Nylon Webbing - Nylon webbing is a type of strap created by plating fine nylon threads together, and then braiding the plaits together in a smooth, flat fashion. Nylon webbing comes in many grades and a plethora of styles, thicknesses, and textures. Nylon webbing can range from thick and smooth to sharp edged and somewhat coarse. Nylon webbing works exceptionally well for Adjustable Buckle Dog Collars and moderately well for Traditional Buckle Collars. Nylon webbing must be heated and melted to prevent fraying, and the melted edges become ridged and may eventually break under direct pressure or repeated use.
"O" Ring - A metal (occasionally plastic) piece of hardware in the shape of a letter "o" - or perfect circle- that can be used to replace a D ring but more often is used as a Sliding Ring. A D ring may be cast into a mold to create the D shape or bent and welded into shape.
Overlay - Any type of embellishment or addition to a collar added over the basic dog collar strap for decorative purposes.
Polypropylene webbing- Polypropylene webbing is a type of strap created by plating fine thermoplastic polymer threads together, and then braiding the plaits together in a smooth, flat fashion. Polypropylene webbing is usually very coarse and not advised for dog collars.
Prong Collar - A type of metal collar comprised of sections of prongs linked together around a dog's neck, with the prong facing inward. Used correctly, the prong collar can be a very effective collar training collar that is preferable to a choke collar.
Quick Release Buckle - (see Side Release Buckle)
Rivet - A rivet is a permanent mechanical fastener. Before being installed a rivet consists of 2 parts: a smooth cylindrical shaft with a head on one end and a receiver head with an opening for the shaft of the first piece. On installation the rivet is placed through layers of leather and capped with the receiver head. The rivet is then is upset, or bucked (i.e., deformed), so that it expands to about 1.5 times the original shaft diameter, holding the rivet in place. Installed correctly, rivets are sufficient to construct leather dog collars without requiring stitching.
Roller Buckle - A type of traditional buckle which includes a round tube placed around the farthest bar of the buckle. In equestrian equipment, a roller buckle is used to make it easier to buckle a strap very tightly. When a roller buckle is used on dog collars the purpose is primarily decorative, though it may facilitate smoother buckling.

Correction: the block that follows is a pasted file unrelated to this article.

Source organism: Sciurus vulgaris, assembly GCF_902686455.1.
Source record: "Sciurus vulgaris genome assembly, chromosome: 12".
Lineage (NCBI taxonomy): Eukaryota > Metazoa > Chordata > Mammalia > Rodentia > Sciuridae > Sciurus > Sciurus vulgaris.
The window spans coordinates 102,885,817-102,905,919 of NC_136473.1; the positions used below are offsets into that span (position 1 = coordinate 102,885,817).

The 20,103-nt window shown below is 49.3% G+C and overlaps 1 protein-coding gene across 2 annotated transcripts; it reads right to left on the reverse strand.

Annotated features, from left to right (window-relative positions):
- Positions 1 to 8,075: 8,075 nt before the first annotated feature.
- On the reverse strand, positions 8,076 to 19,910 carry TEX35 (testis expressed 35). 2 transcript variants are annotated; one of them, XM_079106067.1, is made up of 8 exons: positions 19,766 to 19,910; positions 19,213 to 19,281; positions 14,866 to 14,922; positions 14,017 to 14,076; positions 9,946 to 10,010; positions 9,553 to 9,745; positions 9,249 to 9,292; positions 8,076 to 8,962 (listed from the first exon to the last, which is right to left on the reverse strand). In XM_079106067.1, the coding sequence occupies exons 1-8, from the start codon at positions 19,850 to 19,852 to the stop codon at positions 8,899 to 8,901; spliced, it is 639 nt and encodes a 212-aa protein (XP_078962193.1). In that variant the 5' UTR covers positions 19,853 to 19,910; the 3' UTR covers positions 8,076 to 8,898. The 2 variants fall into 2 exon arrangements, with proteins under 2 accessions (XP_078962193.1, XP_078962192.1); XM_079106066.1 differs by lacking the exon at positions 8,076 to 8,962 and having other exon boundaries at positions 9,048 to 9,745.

Scissor Snap - (aka trigger snap) is a snap hook which opens and closes in a scissoring motion, enclosing the D-ring between two spring loaded hooks which spring together to hold the contents securely. This snap style is growing in popularity for dog collars but is not common.
Side Release buckle (aka Quick Release Buckle) Side release buckles are available in plastic and more recently metal, in all colors, and are the standard closure method for adjustable dog collars. A side release buckle is composed of a female part and a male part. The male part compresses and inserts into the female part. The female side of the buckle has notches which catch the male prongs and lock the male part in place until the male prongs are manually pushed inward simultaneously to release them from the notches on the female part.
Slide - A plastic or metal piece of hardware on an adjustable collar which allows the user to slide material over the center bar and then lock the strap in place to adjust the collar smaller or larger.
Slip Collar - A somewhat ambiguous term, Slip Collar is sometimes used to refer to a martingale collar and other times to a choke chain or the fabric quivalent of a choke chain. Slip Collar is most correctly used as a general term to describe any kind of dog collar that controls a dog by using moving parts that slip through hardware to tighten around the dog's neck.
Slip Lead (see kennel lead) Snap (or snaphook) - A Snap (aka snap hook or bolt snap) is the correct term for the clasp at the end of the leash. Available in an assortment of styles, the most common being Trigger Snaps and Swivel Snaps. Almost all snaps used for dog leashes are swivel snaps, which means they pivot completely around on a pin in their base in order to prevent leashes becoming twisted.